New Dramatists, the Tony-winning not-for-profit devoted to developing new works by playwrights, has announced the names of seven individuals who will receive seven-year residencies with the organization. In addition, New Dramatists has named John Steber, a former resident director with the organization, to serve as director of the Playwrights' Lab, one of the means by which member dramatists participate in workshops and readings.
The seven new resident playwrights were selected from a pool of 248 applicants, according to a written statement released by New Dramatists, following an eight-month evaluation process. They are Zakiyyah Alexander, Julia Cho, Jorge Ignacio Cortiñas, Rinne Groff, Jordan Harrison, Oni Faida Lampley, and Sarah Ruhl.
Alexander, a Yale School of Drama graduate, has seen her work produced and/or developed at the Greenwich Street Theatre, New York International Fringe Festival, and La MaMa E.T.C., among other venues. Cho, a Susan Smith Blackburn Prize finalist, wrote "The Architecture of Loss," which was seen at New York Theatre Workshop last season; she has also received commissions from the Mark Taper Forum, Ma-Yi Theater Company, and South Coast Repertory. Cortiñas has enjoyed workshops at the Public Theater and the Washington, D.C.-based Arena Stage; he has also received fellowships from the National Endowment for the Arts and the New York Foundation for the Arts, and he is a winner of the Helen Merrill Award.
Groff, who is both a playwright and performer, is known for such plays as "Jimmy Carter Was a Democrat," produced by Clubbed Thumb and performed at P.S. 122; "The Five Hysterical Girls Theorem," mounted by Target Margin Theater; and "Orange Lemon Egg Canary," seen earlier this year at Actors Theatre of Louisville.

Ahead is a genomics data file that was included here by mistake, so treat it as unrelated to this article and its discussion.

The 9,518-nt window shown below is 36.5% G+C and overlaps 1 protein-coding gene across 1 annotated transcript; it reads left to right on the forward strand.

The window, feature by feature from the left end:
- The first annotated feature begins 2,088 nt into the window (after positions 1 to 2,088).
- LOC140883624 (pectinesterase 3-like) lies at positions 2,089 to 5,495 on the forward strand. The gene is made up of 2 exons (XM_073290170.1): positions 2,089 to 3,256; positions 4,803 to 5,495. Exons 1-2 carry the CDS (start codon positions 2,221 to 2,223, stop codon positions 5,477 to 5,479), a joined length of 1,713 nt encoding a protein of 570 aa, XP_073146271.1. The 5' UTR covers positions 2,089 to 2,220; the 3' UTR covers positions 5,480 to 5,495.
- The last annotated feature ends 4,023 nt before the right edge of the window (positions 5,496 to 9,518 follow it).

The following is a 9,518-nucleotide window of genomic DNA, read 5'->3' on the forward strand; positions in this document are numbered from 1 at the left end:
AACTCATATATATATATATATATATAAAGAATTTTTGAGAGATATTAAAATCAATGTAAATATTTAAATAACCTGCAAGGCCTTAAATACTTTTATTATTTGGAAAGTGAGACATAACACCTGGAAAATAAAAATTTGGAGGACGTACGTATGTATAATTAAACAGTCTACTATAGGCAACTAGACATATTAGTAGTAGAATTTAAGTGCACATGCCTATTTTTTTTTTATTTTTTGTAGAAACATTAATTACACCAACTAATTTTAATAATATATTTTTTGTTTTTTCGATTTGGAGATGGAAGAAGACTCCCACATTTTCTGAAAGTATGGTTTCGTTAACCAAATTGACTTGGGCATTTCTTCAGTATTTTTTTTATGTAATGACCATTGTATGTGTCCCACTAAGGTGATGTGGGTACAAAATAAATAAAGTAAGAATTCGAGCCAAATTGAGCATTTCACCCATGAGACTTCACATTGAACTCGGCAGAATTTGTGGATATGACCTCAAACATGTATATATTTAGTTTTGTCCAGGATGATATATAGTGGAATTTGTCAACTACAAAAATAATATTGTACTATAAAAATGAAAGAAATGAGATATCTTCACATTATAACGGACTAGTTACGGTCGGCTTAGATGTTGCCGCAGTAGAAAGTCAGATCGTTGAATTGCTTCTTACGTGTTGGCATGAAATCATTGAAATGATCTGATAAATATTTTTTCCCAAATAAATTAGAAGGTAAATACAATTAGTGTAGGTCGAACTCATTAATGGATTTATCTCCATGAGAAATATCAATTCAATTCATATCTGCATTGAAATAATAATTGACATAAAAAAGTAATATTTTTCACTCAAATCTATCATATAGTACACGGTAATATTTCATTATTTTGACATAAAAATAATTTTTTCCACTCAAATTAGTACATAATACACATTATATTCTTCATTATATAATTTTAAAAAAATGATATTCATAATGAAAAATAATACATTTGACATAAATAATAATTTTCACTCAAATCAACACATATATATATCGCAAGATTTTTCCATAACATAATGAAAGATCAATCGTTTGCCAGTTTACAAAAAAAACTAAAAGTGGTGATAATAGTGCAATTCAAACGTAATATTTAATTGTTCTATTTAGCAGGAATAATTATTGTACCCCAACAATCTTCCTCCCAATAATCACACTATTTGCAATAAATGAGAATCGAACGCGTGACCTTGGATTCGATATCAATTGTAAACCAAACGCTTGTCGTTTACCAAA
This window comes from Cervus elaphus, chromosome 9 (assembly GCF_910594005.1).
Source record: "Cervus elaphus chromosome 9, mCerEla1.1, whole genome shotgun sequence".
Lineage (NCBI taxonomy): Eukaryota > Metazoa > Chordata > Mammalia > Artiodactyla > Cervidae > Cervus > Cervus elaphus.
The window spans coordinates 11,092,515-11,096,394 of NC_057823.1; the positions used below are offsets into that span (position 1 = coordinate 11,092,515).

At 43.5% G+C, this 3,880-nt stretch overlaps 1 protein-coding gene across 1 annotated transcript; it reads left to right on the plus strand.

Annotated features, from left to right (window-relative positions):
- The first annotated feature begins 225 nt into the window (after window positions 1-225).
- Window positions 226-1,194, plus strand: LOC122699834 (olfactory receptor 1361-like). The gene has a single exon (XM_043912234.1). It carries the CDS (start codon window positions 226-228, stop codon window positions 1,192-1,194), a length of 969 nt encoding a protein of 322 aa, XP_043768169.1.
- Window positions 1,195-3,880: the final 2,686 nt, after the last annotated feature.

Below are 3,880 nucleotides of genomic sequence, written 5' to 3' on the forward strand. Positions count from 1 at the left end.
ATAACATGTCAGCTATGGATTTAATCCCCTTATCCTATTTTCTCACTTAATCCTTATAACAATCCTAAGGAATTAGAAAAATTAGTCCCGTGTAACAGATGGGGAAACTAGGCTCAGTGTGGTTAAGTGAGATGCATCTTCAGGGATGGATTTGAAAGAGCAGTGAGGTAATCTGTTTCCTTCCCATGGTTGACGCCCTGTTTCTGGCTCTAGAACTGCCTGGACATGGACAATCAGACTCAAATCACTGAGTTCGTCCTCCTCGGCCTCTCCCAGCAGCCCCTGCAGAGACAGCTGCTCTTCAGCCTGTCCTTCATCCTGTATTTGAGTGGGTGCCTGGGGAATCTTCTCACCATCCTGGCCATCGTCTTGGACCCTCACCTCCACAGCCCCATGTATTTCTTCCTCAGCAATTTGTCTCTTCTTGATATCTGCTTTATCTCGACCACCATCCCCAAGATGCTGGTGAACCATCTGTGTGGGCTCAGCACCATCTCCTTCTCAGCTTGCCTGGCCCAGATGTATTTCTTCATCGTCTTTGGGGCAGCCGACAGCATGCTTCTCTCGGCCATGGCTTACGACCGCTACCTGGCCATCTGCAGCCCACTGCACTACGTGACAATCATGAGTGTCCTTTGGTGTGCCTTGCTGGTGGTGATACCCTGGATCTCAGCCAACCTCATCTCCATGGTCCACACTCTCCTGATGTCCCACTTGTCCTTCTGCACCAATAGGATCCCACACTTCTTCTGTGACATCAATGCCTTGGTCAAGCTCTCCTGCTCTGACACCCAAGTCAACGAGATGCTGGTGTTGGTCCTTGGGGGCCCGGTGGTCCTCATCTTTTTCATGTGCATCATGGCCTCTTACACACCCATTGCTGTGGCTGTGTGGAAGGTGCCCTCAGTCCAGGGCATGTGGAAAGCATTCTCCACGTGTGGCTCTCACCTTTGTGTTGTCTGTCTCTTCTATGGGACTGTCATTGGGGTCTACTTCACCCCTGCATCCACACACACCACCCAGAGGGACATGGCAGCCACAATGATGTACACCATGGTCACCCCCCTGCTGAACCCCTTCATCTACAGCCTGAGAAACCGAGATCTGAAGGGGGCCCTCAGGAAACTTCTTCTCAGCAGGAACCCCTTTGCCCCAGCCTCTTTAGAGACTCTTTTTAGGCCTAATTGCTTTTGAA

Harrison's plays, too, have been seen in Louisville, in New York at Playwrights Horizons, Rude Mechanicals, and the Flea Theater, and in Minneapolis at the Guthrie Theater. His play "Kid-Simple" is also running in the Summer Play Festival on Theatre Row, July 13-18. Lampley's first play, "Mixed Babies," captured the 1991 Helen Hayes Award for outstanding new play; later it was produced by Manhattan Class Company, now MCC Theater, in New York; her other plays, produced and developed nationwide, include "The Dark Kalamazoo," "The Fire This Time," and "Tough Titty." Ruhl is the winner of the 2004 Susan Smith Blackburn Prize for her play "The Clean House," and last year she won the Helen Merrill Award.
Previous resident playwrights have included Robert Anderson, James Baldwin, Richard Dresser, Horton Foote, Richard Foreman, Philip Kan Gotanda, William Inge, Wendy Kesselman, Donald Margulies, Suzan-Lori Parks, Paula Vogel, Mac Wellman, August Wilson, and Lanford Wilson.
Steber, New Dramatists' new Playwrights' Lab director, has worked at many New York venues, including HERE and the Ensemble Studio Theatre; he was also a member of the 1996 and 1999 Lincoln Center Theater Directors Labs. At New Dramatists, Steber will serve as casting director for the lab, and will supervise the use of the organization's two theatres. He will oversee a variety of special programs, including the composer/librettist studio.